Tuesday, September 18, 2012

Boy Toy

QUESTION: I was going through some old boxes of junk and discovered an old transistor radio among the items I had as a kid.  The words “Boy’s Radio” are embossed in the plastic on the back of the case. Can you tell me if this is collectible or should I just toss it out with the rest of the junk?

ANSWER: You might want to hold back from throwing out that old radio. Depending on its condition, it could be very collectible. The Boy’s Radio was a Japanese product running on two transistors instead of the usual six or eight found in American models.

The invention and development of the transistor radio in 1954 changed the way people looked at and used their radios. The Boy's Radio was a cheap  personal radio wanted by the average American boy, at a price his parents could afford. And although American radio makers considered them merely as toys designed for a small niche market, the Japanese exported over two million of them to the United States in 1959 and 1960.

Although cheaply built with a simple design, these two-transistor radios were powerful enough to pickup local radio stations and as well as power a small speaker. They were small enough to fit into the breast pocket and budget of a typical high school student and cost about $10-15. The radios even had Boy's Radio pressed into the plastic case, usually near the hidden battery compartment.

As stripped-down versions of the more expensive, multi-transistor coat pocket portable radios marketed at the time, the Boy’s Radios had a stylish and colorful design that appealed to the younger generation. They were simply the right product, at the right price, at the right time.

Since manufacturers designed Boy's Radios to be sold at a fraction of the price of larger transistor radios, they were concerned about manufacturing costs. To cut costs, makers decided to produce the Boy’s Radio in a limited variety of styles and cases. The standard cases had a vertical design, with the lower front reserved for a chrome or colored speaker grill, and the upper half designed to house the tuning and volume controls. While manufacturers glued their label onto the case, they pasted the model name and/or number onto the box the radio came in, making it hard for collectors to identify the over 100 different variations of Boy’s Radios once a boy unwrapped the unit.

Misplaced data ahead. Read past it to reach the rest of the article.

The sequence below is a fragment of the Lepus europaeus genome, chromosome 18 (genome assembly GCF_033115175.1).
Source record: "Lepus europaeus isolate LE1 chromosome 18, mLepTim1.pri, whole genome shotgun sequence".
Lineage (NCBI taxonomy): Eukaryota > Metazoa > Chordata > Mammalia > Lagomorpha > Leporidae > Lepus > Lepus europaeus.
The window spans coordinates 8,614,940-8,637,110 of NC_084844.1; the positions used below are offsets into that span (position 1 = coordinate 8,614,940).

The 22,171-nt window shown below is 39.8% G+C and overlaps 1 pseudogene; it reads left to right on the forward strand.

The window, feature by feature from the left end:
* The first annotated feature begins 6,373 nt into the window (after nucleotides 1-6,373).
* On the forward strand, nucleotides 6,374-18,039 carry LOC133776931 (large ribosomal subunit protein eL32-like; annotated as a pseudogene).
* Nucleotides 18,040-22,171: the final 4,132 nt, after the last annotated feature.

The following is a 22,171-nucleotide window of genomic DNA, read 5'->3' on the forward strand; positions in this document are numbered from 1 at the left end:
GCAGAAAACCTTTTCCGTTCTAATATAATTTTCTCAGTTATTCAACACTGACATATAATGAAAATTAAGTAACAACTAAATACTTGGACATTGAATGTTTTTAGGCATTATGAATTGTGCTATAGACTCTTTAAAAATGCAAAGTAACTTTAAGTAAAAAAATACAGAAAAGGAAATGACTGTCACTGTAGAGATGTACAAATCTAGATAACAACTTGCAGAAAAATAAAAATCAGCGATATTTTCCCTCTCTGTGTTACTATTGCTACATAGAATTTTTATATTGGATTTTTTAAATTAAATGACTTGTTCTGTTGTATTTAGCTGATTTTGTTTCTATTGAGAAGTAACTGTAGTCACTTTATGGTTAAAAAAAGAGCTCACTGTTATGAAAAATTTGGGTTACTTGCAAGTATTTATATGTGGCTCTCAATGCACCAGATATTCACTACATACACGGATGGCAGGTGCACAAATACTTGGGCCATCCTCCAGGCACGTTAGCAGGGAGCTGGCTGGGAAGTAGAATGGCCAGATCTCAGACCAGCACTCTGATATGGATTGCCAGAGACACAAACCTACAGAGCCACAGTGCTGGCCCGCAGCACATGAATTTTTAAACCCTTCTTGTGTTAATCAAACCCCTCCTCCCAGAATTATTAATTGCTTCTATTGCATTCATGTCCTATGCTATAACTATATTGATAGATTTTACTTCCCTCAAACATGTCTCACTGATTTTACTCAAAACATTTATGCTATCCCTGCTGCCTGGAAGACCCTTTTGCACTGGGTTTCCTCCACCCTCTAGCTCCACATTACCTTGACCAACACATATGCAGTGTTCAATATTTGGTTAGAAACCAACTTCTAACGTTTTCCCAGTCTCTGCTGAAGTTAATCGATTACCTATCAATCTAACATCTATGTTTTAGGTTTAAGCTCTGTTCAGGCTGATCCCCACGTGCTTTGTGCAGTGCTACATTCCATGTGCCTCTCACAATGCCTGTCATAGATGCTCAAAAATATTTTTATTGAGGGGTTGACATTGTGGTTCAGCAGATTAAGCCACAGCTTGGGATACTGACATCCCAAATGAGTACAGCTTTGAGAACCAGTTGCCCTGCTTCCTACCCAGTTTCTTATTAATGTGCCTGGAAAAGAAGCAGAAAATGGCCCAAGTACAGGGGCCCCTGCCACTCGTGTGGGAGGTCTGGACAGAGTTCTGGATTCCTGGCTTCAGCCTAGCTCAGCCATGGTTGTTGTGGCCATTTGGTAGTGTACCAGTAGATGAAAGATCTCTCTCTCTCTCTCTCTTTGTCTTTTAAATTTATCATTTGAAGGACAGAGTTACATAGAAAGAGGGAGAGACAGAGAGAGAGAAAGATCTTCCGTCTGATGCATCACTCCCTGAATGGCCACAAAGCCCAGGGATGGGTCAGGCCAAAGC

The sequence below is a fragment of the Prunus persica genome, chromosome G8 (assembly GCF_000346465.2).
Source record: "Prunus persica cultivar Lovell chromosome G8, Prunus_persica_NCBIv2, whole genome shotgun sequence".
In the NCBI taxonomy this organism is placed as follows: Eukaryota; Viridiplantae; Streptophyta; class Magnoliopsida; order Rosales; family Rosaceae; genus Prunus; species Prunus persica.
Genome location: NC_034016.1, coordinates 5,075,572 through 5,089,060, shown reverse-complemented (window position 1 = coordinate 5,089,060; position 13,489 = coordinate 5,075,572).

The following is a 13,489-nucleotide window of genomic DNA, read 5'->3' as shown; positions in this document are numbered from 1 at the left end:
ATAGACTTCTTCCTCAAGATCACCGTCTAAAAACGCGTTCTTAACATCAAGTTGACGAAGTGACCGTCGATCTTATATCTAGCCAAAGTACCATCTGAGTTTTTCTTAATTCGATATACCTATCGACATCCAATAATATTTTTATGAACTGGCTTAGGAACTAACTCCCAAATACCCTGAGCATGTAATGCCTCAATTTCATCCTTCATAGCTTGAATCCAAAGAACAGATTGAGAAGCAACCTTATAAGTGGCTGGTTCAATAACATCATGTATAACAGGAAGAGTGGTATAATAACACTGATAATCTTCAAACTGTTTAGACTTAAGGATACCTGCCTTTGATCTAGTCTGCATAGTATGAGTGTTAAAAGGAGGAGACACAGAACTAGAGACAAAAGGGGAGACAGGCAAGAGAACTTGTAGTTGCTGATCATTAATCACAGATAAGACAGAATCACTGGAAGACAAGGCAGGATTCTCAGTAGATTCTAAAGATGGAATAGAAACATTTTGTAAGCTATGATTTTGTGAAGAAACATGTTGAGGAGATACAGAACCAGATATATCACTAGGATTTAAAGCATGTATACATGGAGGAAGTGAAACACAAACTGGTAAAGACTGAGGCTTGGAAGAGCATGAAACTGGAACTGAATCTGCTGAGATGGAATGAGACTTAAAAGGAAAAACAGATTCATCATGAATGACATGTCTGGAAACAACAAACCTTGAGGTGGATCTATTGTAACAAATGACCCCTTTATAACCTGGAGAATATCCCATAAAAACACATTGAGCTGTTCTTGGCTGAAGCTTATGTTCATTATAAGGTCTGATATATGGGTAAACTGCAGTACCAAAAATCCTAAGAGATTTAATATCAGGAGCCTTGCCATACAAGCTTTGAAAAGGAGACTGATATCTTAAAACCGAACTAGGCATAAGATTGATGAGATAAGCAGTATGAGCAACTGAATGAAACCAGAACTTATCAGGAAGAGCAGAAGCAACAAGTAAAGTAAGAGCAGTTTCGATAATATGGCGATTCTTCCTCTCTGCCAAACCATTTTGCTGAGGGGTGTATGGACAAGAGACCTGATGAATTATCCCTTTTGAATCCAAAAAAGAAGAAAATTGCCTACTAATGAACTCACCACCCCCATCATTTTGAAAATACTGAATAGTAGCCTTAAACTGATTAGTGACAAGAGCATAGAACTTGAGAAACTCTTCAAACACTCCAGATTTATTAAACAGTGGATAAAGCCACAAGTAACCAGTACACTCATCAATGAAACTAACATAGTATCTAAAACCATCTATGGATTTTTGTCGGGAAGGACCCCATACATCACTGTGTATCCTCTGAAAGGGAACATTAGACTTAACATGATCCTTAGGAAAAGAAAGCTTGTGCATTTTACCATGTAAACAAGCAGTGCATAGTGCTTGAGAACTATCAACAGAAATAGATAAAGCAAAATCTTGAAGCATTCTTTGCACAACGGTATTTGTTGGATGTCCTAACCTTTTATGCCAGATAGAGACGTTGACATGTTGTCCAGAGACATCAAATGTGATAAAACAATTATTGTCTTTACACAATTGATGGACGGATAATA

Another major difference between the expensive multi transistor radios and the cheaper Boy's Radio was the design of the radio circuit. The more expensive radios usually employed a variation of the radio design, called the Superhet, used in modern tube radios, while the cheaper two-transistor Boy's Radio used a much simpler reflex circuit.

Even more confusing to collectors is the host of imitations and look-alikes spawned by the successful marketing of these small radios. The strangest of these look-alikes were the radios designed to use miniature tubes in a transistor Boy's Radio case. Some of these radios, although meant to have two transistors, weren’t two-transistor radios at all. A good example is the Star-lite radio, which had "Boy's Radio" pressed into its case and has "2-TRANSISTOR" displayed on the radio's front, but had six transistors inside the case.

And while Boy's Radios got their popularity from being a shirt pocket radio, manufacturers also made them in coat pocket and even tabletop radio cases.

Today, Boy's Radios can sell from as little as $10-$20 to as much as $100. And if you’re wondering if there was a Girl's Radio—claimed to be pink—it seems that it’s only a rumor.

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